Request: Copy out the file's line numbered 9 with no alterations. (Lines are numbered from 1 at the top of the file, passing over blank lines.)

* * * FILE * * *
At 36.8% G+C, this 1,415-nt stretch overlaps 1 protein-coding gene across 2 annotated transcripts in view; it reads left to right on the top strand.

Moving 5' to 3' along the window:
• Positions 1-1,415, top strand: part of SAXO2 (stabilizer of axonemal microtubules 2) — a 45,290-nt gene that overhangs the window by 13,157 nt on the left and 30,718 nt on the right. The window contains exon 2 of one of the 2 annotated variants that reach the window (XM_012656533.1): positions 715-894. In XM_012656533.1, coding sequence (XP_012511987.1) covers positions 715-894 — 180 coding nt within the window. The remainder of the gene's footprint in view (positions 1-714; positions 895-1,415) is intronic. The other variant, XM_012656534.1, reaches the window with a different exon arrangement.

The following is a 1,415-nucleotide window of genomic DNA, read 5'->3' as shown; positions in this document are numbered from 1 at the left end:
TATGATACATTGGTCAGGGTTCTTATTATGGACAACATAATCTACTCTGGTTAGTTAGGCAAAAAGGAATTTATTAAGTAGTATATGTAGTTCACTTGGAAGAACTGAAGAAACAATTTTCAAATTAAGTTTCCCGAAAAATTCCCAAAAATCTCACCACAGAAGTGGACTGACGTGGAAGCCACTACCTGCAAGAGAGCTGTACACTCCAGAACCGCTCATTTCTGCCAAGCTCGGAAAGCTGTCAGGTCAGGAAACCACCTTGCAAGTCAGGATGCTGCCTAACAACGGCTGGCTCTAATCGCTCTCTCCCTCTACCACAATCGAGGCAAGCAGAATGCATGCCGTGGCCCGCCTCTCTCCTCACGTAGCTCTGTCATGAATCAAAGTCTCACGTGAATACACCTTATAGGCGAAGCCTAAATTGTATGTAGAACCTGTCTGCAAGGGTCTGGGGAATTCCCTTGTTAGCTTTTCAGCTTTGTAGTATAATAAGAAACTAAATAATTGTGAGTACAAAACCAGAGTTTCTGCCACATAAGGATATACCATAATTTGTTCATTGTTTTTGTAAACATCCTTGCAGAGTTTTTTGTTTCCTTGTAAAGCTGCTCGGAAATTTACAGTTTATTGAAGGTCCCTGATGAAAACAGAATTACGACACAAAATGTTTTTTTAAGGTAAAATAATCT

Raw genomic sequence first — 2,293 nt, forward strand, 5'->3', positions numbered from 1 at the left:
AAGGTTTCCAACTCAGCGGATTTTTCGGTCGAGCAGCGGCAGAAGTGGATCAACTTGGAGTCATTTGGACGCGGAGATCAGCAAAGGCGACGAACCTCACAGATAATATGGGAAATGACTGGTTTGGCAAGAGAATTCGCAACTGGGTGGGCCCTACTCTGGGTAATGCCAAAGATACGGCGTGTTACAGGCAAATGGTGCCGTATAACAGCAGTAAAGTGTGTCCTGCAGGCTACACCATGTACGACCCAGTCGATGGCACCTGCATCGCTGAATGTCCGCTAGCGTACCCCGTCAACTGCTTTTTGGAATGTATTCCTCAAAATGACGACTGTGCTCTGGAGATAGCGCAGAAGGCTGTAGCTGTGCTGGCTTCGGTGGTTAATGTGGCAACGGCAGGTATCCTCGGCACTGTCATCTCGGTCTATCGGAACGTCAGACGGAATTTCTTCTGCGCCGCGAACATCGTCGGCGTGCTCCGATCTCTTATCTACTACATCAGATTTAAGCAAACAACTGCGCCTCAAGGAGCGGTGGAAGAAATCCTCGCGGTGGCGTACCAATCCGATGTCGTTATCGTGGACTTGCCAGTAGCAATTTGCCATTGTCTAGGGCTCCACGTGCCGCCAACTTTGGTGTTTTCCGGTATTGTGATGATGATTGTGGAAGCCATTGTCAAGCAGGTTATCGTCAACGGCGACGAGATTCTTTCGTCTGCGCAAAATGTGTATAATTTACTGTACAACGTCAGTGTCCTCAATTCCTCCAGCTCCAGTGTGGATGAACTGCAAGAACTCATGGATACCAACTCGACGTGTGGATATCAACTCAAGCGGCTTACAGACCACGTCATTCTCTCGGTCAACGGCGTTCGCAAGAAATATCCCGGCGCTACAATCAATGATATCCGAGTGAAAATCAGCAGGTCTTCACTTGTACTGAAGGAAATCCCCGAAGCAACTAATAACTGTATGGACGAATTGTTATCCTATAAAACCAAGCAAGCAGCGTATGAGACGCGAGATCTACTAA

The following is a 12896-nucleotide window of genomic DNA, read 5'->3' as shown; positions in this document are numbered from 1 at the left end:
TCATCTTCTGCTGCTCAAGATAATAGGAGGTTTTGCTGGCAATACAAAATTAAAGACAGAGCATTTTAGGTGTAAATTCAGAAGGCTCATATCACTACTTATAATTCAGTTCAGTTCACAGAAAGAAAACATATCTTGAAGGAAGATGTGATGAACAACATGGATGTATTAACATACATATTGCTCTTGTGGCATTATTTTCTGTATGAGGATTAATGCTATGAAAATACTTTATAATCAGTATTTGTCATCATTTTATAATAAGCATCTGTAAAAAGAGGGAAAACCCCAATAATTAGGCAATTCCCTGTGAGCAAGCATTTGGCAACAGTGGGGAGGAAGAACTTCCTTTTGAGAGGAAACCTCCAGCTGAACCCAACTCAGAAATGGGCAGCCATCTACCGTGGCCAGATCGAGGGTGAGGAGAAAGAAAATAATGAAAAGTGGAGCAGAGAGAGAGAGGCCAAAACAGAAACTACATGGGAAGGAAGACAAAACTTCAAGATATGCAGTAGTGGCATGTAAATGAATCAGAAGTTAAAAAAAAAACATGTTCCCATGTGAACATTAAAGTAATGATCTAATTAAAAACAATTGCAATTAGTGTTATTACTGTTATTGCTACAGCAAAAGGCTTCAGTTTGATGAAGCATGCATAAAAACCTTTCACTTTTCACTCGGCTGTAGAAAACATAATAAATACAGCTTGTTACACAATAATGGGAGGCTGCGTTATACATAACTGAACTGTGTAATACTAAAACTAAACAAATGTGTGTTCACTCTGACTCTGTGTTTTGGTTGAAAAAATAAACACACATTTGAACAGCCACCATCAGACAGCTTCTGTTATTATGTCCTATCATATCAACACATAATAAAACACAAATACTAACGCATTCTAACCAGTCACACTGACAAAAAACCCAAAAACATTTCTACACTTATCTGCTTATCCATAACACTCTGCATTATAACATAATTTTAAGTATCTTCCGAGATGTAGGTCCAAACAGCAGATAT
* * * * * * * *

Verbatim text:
TCATCTTCTGCTGCTCAAGATAATAGGAGGTTTTGCTGGCAATACAAAATTAAAGACAGAGCATTTTAGGTGTAAATTCAGAAGGCTCATATCACTACTTATAATTCAGTTCAGTTCACAGAAAGAAAACATATCTTGAAGGAAGATGTGATGAACAACATGGATGTATTAACATACATATTGCTCTTGTGGCATTATTTTCTGTATGAGGATTAATGCTATGAAAATACTTTATAATCAGTATTTGTCATCATTTTATAATAAGCATCTGTAAAAAGAGGGAAAACCCCAATAATTAGGCAATTCCCTGTGAGCAAGCATTTGGCAACAGTGGGGAGGAAGAACTTCCTTTTGAGAGGAAACCTCCAGCTGAACCCAACTCAGAAATGGGCAGCCATCTACCGTGGCCAGATCGAGGGTGAGGAGAAAGAAAATAATGAAAAGTGGAGCAGAGAGAGAGAGGCCAAAACAGAAACTACATGGGAAGGAAGACAAAACTTCAAGATATGCAGTAGTGGCATGTAAATGAATCAGAAGTTAAAAAAAAAACATGTTCCCATGTGAACATTAAAGTAATGATCTAATTAAAAACAATTGCAATTAGTGTTATTACTGTTATTGCTACAGCAAAAGGCTTCAGTTTGATGAAGCATGCATAAAAACCTTTCACTTTTCACTCGGCTGTAGAAAACATAATAAATACAGCTTGTTACACAATAATGGGAGGCTGCGTTATACATAACTGAACTGTGTAATACTAAAACTAAACAAATGTGTGTTCACTCTGACTCTGTGTTTTGGTTGAAAAAATAAACACACATTTGAACAGCCACCATCAGACAGCTTCTGTTATTATGTCCTATCATATCAACACATAATAAAACACAAATACTAACGCATTCTAACCAGTCACACTGACAAAAAACCCAAAAACATTTCTACACTTATCTGCTTATCCATAACACTCTGCATTATAACATAATTTTAAGTATCTTCCGAGATGTAGGTCCAAACAGCAGATAT